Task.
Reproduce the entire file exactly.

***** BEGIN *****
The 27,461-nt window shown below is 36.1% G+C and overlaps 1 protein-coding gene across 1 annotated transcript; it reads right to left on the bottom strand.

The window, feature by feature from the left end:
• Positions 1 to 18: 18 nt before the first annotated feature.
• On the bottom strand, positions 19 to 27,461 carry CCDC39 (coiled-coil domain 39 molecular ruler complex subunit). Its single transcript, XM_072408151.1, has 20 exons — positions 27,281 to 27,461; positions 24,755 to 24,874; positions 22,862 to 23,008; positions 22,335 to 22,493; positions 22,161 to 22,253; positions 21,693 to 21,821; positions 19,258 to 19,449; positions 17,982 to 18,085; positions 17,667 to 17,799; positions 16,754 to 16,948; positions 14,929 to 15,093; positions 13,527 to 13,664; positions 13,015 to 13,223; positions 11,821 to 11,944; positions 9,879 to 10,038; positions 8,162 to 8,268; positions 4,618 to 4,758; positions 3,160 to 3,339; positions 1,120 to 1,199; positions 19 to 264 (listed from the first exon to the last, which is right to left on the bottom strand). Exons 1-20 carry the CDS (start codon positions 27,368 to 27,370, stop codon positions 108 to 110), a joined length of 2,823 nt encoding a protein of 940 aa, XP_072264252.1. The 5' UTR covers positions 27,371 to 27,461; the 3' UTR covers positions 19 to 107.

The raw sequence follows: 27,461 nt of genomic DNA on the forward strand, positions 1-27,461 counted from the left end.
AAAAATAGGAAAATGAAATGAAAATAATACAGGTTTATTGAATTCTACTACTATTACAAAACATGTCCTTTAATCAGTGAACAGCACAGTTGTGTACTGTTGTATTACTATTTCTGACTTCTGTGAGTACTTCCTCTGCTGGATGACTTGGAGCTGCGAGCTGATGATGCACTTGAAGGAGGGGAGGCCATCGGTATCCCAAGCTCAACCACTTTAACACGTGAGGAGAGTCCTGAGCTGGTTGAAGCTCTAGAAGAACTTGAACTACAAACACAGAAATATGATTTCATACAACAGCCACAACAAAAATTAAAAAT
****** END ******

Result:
The 27,461-nt window shown below is 36.1% G+C and overlaps 1 protein-coding gene across 1 annotated transcript; it reads right to left on the bottom strand.

The window, feature by feature from the left end:
• Positions 1 to 18: 18 nt before the first annotated feature.
• On the bottom strand, positions 19 to 27,461 carry CCDC39 (coiled-coil domain 39 molecular ruler complex subunit). Its single transcript, XM_072408151.1, has 20 exons — positions 27,281 to 27,461; positions 24,755 to 24,874; positions 22,862 to 23,008; positions 22,335 to 22,493; positions 22,161 to 22,253; positions 21,693 to 21,821; positions 19,258 to 19,449; positions 17,982 to 18,085; positions 17,667 to 17,799; positions 16,754 to 16,948; positions 14,929 to 15,093; positions 13,527 to 13,664; positions 13,015 to 13,223; positions 11,821 to 11,944; positions 9,879 to 10,038; positions 8,162 to 8,268; positions 4,618 to 4,758; positions 3,160 to 3,339; positions 1,120 to 1,199; positions 19 to 264 (listed from the first exon to the last, which is right to left on the bottom strand). Exons 1-20 carry the CDS (start codon positions 27,368 to 27,370, stop codon positions 108 to 110), a joined length of 2,823 nt encoding a protein of 940 aa, XP_072264252.1. The 5' UTR covers positions 27,371 to 27,461; the 3' UTR covers positions 19 to 107.

The raw sequence follows: 27,461 nt of genomic DNA on the forward strand, positions 1-27,461 counted from the left end.
AAAAATAGGAAAATGAAATGAAAATAATACAGGTTTATTGAATTCTACTACTATTACAAAACATGTCCTTTAATCAGTGAACAGCACAGTTGTGTACTGTTGTATTACTATTTCTGACTTCTGTGAGTACTTCCTCTGCTGGATGACTTGGAGCTGCGAGCTGATGATGCACTTGAAGGAGGGGAGGCCATCGGTATCCCAAGCTCAACCACTTTAACACGTGAGGAGAGTCCTGAGCTGGTTGAAGCTCTAGAAGAACTTGAACTACAAACACAGAAATATGATTTCATACAACAGCCACAACAAAAATTAAAAAT